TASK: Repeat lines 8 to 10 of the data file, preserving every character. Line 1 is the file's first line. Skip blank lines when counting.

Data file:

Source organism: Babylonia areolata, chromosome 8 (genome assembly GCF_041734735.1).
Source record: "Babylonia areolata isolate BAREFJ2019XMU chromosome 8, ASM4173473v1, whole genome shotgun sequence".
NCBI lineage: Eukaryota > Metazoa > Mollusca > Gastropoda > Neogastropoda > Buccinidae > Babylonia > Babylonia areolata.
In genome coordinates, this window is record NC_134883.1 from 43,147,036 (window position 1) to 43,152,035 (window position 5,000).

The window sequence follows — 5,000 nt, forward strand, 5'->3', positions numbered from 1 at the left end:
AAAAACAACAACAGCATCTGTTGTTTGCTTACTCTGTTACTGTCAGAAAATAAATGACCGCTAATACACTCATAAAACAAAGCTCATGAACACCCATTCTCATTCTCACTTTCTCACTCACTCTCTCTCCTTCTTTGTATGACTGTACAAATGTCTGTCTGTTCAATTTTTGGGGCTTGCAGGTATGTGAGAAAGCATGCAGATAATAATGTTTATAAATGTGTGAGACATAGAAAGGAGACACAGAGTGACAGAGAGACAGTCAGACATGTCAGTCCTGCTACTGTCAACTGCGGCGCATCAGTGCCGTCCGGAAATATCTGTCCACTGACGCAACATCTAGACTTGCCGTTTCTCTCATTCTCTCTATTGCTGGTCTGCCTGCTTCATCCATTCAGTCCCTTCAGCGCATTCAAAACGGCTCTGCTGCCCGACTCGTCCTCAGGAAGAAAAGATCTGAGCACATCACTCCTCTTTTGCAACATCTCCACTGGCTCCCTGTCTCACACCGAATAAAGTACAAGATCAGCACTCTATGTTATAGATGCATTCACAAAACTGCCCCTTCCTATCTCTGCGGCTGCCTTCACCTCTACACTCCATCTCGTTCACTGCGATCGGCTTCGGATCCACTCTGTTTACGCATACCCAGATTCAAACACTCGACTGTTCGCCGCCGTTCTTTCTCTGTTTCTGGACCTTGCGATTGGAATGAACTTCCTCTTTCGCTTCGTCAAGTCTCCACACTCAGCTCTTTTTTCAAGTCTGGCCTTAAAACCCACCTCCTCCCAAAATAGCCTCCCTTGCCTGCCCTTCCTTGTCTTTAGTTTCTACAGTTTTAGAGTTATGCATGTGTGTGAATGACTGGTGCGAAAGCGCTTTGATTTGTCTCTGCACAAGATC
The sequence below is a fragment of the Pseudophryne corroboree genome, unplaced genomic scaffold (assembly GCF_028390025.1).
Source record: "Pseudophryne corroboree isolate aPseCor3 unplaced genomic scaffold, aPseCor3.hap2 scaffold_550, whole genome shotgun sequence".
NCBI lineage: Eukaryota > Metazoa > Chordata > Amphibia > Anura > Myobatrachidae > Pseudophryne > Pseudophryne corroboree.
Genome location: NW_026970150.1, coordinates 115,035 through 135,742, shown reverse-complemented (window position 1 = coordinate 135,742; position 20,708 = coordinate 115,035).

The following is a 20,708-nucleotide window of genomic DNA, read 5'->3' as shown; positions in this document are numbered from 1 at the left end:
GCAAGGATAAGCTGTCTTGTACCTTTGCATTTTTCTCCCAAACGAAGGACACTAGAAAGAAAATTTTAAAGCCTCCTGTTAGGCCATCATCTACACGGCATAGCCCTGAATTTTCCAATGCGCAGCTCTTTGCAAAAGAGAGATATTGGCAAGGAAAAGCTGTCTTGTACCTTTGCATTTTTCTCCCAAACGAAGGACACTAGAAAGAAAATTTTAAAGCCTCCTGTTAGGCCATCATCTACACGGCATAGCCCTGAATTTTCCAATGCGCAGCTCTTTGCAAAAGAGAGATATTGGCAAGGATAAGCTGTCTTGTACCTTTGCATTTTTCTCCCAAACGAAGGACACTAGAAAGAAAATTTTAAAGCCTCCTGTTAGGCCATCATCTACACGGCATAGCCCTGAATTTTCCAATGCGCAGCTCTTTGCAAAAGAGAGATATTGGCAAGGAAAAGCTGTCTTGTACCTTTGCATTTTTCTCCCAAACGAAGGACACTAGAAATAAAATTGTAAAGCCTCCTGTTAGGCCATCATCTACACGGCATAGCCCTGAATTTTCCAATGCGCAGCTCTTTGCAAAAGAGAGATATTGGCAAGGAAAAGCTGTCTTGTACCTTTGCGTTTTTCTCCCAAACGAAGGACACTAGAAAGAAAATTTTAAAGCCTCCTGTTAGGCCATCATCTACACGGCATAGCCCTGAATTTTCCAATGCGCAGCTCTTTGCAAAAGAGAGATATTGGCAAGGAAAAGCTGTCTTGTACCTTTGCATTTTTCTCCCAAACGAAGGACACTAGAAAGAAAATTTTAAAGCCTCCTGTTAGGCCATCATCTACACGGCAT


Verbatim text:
Source record: "Pseudophryne corroboree isolate aPseCor3 unplaced genomic scaffold, aPseCor3.hap2 scaffold_550, whole genome shotgun sequence".
NCBI lineage: Eukaryota > Metazoa > Chordata > Amphibia > Anura > Myobatrachidae > Pseudophryne > Pseudophryne corroboree.
Genome location: NW_026970150.1, coordinates 115,035 through 135,742, shown reverse-complemented (window position 1 = coordinate 135,742; position 20,708 = coordinate 115,035).